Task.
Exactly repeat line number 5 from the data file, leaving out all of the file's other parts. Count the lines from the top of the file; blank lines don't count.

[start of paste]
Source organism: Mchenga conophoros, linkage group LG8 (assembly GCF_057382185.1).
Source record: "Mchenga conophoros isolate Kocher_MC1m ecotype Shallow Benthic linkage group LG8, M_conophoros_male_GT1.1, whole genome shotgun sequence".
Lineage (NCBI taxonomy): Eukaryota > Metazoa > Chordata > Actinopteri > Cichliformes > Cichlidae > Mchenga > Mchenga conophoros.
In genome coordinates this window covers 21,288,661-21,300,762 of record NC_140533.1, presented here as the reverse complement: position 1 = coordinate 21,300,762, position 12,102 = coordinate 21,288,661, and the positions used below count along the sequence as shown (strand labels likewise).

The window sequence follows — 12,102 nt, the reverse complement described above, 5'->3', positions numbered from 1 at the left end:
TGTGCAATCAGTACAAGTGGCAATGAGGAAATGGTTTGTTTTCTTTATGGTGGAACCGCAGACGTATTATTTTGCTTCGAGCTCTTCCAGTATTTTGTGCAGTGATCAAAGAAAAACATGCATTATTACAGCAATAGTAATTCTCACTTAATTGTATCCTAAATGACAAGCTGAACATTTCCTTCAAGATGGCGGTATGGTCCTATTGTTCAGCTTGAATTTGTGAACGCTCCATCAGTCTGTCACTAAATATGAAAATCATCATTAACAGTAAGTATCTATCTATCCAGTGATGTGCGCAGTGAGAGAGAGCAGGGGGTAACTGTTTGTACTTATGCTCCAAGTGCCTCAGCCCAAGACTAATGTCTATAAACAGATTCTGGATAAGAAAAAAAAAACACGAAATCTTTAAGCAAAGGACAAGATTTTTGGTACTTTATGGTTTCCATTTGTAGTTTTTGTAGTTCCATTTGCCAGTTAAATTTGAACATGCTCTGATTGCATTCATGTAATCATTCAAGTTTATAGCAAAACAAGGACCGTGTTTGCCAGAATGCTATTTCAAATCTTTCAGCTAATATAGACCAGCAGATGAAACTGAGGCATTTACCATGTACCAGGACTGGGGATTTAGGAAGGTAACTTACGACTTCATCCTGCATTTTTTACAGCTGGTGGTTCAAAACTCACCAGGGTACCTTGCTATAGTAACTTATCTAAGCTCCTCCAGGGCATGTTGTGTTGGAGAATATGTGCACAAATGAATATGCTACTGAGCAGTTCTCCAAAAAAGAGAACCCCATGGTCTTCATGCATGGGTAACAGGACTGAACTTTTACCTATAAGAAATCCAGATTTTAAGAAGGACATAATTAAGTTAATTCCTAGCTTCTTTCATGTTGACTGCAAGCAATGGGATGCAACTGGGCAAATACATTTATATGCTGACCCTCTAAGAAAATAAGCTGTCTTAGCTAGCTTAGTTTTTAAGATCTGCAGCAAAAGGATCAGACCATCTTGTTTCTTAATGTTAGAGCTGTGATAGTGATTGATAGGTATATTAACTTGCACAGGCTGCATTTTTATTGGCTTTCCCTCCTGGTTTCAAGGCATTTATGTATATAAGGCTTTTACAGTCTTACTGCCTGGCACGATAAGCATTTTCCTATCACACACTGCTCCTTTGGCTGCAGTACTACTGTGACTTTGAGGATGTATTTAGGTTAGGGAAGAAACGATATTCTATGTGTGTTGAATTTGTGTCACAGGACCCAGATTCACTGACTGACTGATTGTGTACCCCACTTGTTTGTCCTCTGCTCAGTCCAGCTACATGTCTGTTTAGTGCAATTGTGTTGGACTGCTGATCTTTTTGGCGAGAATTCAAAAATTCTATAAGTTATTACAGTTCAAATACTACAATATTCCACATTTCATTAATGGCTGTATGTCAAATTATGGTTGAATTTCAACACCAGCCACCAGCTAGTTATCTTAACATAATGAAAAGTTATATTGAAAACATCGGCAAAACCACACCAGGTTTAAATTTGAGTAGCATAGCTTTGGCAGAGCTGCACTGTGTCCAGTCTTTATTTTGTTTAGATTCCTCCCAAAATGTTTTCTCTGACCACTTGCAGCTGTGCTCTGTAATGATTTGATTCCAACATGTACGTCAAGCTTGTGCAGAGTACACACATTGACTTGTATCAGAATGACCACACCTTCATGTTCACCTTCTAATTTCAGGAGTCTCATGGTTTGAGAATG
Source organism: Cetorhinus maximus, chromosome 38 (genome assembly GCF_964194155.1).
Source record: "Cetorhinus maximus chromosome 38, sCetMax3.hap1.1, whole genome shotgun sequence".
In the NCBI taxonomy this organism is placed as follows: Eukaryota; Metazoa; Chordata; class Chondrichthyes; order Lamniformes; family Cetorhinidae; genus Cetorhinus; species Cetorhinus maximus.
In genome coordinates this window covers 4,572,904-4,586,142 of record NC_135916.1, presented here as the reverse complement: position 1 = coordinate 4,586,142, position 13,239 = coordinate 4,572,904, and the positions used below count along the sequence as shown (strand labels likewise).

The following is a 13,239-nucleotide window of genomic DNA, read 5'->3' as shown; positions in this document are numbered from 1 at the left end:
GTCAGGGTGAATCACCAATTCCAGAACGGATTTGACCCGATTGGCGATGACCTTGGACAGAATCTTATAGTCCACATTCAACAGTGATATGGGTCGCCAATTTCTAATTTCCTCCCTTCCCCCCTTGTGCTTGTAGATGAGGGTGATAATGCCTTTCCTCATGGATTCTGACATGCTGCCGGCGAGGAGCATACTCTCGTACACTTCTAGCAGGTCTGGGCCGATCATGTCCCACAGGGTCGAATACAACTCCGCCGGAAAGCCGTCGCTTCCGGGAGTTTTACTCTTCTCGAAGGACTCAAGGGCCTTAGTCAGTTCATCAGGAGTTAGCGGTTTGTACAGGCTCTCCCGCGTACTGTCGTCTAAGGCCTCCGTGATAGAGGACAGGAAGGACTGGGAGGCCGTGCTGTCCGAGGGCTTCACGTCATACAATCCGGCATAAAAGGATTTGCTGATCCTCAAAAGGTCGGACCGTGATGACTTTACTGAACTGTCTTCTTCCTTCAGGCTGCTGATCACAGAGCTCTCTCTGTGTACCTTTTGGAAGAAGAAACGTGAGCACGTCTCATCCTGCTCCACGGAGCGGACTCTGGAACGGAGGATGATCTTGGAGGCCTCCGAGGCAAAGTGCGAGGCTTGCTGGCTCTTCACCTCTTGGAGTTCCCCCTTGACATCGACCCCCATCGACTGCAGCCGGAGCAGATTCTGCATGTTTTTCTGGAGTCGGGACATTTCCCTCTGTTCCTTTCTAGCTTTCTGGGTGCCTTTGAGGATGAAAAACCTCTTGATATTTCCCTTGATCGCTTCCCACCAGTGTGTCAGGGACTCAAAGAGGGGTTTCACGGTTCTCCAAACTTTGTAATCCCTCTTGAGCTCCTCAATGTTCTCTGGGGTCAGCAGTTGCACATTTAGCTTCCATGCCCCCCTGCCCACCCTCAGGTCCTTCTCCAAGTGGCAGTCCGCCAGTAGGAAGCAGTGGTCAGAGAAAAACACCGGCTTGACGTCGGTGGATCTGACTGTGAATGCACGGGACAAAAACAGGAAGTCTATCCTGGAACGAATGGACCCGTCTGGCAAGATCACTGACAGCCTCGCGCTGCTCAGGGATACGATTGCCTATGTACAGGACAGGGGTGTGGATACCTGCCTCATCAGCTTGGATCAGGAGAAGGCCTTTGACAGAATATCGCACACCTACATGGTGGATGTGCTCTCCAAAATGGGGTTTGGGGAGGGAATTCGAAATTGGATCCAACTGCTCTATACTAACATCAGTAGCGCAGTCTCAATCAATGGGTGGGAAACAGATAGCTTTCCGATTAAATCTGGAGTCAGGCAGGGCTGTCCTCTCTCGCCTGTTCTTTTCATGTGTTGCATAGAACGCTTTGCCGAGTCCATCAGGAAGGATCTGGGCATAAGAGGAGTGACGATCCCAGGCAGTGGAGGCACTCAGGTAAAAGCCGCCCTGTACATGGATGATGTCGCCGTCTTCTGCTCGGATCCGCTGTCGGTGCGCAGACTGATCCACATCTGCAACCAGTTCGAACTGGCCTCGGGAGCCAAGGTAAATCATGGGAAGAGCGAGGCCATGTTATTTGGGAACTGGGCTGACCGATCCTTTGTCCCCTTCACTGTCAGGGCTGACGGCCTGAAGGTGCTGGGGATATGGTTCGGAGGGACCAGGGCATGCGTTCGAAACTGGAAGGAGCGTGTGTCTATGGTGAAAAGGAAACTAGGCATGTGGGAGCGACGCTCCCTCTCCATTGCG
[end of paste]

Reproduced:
The window sequence follows — 12,102 nt, the reverse complement described above, 5'->3', positions numbered from 1 at the left end: